6. WordPress Malware

In March 2016, Google reported that over 50 million website users have been receiving warnings that websites visited were either trying to steal data or install malicious software. Google currently blacklists/close ~20000 websites a week for malware and ~50000 a week for phishing.

Malware is an umbrella term used to refer to a variety of forms of hostile or intrusive software, including computer viruses, worms, Trojan horses, spyware, adware, and other malicious programs.

Malware is often disguised as, or embedded in non-malicious files.

The top reasons for hacking to take the site down are to use the site as spam, SEO spam, and malicious redirects. Some basic rules to avoid this are:

  • Review who is an admin on your site
  • Always upgrade WordPress to latest non-beta version-You can see the current version on the desktop, and you also get notifies to upgrade to a newer version
  • Delete or move any old themes (these can be hacked too)
  • Closely monitor comments or turn it off
  • Use a 3rd party forms application that is hosted off-site.
  • Use malware toolbox.

You can always use plugins to help you out:

  • Wordfence Security- Firewall and Malware Scan
  • Sucuri –Website Security, CDN, DDoS Protection
  • Anti-Malware Security and Brute Force Firewall.

7. Set up SSL and HTTPS

SSL (Secure Sockets Layer) encryption will keep sensitive information from being captured. SSL is the protocol used to secure and encrypt communications between computers.

It basically encrypts whatever communication happens between your website visitor and your website.

SSL certificate is majorly required if you are going to receive or take any kind of payments for anything you sell directly on your website. This will help you securely run your website as well as, SEO benefits that Google has said if you are running your site on an SSL Secure Connection.

Google made it clear to mark SSL lacking websites as insecure officially. It could decrease the time consumers spend on the site, the bounce rate and click rate on the SERPs. All of these aspects would contribute to reduced Search engine rankings.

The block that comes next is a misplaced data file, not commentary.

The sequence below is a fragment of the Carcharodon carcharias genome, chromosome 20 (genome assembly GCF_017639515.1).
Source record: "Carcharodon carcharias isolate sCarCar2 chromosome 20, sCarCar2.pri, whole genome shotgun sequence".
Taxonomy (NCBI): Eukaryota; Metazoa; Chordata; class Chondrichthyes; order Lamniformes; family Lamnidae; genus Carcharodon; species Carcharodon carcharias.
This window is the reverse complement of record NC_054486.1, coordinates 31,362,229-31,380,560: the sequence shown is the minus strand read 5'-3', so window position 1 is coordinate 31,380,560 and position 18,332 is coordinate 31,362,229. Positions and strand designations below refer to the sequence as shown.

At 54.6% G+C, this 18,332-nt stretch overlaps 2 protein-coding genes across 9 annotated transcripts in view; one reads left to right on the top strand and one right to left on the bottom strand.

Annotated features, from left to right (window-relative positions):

You can contact your web host and basically say I need to add an SSL certificate on my website, most of them provide this for free but some web host like to ask for money, but I’m sure it is worth every penny.(it should be free if your host has something called let’s encrypt)

Why you need SSL??

  • You are accepting transmitting information, such as credit card details and need to keep them safe
  • If you want to show your visitors secure logins and signups on your website
  • Want your users to trust your website
  • You have an e-commerce website and need to make it secure for your customer to trust and buy.

How do I install an SSL Certificate??

  • Host with dedicated IP. To implement the best security, The SSL certificate requires your website to have its own dedicated IP address.
  • Buy a certificate
  • Activate the certificate
  • Install the certificate
  • Update your site to use HTTPS

8. Assign Appropriate roles for Users

If you want to take your WordPress to the next level, for example, you want to add authors, contributors, members, editor, and contributors to add or submit content.

But you also want to give them a limited amount of permissions that will facilitate them to do their respective job only. And avoiding the possibility of them, doing any type of harm to your website.

Just go to the Dashboard<Users<Add New User, Now a form will appear to add the user.

If you scroll through, you will see a role button will appear where you can assign a specific role to the user (for ex-subscriber, participant, Moderator, author, contributor etc.)

You can also create custom User roles on your WordPress site

Make sure to take advantage of the user roles and give a thought about how you can get many users involved in your site to keep your site up.

9. Remove\Delete Inactive Plugins and themes